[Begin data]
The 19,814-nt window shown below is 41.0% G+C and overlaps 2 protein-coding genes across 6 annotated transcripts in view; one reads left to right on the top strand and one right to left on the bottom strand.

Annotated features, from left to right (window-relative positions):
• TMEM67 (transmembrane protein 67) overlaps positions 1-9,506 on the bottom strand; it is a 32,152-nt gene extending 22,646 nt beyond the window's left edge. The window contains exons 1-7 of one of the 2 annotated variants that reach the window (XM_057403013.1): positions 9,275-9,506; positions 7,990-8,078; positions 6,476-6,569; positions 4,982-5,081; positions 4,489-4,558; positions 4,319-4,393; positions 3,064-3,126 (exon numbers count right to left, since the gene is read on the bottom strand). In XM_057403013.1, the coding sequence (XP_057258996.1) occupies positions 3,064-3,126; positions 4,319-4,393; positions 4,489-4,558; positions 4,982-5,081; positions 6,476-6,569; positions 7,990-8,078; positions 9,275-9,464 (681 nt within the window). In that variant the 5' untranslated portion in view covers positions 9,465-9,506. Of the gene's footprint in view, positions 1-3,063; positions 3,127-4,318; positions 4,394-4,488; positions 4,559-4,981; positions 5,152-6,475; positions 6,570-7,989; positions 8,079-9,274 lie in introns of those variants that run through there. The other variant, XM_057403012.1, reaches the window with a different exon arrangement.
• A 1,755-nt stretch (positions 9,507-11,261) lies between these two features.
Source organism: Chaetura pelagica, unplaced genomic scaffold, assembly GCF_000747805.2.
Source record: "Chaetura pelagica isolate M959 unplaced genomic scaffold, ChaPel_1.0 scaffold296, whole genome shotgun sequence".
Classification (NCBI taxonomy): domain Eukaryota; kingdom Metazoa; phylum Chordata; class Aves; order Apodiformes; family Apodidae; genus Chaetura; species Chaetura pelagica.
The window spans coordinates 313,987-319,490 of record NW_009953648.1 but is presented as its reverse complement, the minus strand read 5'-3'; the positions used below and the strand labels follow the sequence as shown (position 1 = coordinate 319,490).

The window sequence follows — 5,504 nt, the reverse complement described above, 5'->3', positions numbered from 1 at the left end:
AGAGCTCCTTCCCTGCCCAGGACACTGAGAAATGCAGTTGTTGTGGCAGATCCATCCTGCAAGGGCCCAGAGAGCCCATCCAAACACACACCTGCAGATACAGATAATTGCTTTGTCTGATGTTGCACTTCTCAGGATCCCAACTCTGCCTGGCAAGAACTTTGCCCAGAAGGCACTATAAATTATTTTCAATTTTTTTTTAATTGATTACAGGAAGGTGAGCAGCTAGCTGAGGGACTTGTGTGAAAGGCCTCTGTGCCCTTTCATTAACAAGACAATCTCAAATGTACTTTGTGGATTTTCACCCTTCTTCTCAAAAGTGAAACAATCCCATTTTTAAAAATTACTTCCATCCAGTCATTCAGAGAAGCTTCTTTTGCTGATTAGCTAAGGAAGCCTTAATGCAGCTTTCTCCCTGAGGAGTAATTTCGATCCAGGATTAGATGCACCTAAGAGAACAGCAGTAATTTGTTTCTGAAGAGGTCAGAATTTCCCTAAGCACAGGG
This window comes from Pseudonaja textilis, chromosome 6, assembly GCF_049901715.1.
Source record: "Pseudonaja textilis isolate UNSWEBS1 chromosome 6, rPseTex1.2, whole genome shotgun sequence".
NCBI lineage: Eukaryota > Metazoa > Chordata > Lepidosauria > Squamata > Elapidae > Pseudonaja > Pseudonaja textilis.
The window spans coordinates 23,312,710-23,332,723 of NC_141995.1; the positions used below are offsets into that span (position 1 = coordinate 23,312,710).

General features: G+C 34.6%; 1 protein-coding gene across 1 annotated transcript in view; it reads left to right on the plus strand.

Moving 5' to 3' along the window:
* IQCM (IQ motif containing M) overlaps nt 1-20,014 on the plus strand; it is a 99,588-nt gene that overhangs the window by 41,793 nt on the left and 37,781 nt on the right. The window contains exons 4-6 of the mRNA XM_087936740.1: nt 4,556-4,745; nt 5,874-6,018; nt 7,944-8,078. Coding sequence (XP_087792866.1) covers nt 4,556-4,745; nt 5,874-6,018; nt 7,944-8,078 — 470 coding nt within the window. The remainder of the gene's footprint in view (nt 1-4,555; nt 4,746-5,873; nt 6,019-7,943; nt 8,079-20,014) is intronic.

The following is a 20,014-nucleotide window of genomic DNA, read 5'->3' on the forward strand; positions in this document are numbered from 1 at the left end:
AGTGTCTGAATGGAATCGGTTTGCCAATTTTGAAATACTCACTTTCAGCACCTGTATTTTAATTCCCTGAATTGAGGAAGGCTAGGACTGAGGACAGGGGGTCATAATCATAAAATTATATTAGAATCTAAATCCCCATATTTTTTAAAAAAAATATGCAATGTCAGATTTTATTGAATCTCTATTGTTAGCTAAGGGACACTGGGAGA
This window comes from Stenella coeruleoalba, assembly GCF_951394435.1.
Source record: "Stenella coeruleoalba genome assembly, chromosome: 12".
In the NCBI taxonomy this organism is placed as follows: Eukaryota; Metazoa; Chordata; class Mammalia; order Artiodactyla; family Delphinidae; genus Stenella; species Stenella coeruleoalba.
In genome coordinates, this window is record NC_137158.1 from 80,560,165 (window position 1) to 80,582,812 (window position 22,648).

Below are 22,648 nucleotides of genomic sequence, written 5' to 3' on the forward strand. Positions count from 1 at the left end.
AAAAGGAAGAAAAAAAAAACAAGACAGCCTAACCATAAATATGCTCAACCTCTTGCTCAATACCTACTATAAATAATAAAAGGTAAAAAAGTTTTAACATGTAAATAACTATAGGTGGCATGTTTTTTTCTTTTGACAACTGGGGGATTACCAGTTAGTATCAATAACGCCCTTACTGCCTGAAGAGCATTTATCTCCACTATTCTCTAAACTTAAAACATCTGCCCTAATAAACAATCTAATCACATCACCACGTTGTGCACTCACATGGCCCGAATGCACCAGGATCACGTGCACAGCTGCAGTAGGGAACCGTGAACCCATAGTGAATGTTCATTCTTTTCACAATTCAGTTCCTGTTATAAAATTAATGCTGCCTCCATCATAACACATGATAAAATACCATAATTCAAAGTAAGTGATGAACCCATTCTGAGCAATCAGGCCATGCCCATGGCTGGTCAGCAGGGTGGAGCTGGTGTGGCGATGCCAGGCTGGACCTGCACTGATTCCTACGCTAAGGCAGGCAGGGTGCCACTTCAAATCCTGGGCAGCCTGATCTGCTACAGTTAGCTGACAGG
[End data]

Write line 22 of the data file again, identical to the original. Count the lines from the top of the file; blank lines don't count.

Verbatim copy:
In the NCBI taxonomy this organism is placed as follows: Eukaryota; Metazoa; Chordata; class Mammalia; order Artiodactyla; family Delphinidae; genus Stenella; species Stenella coeruleoalba.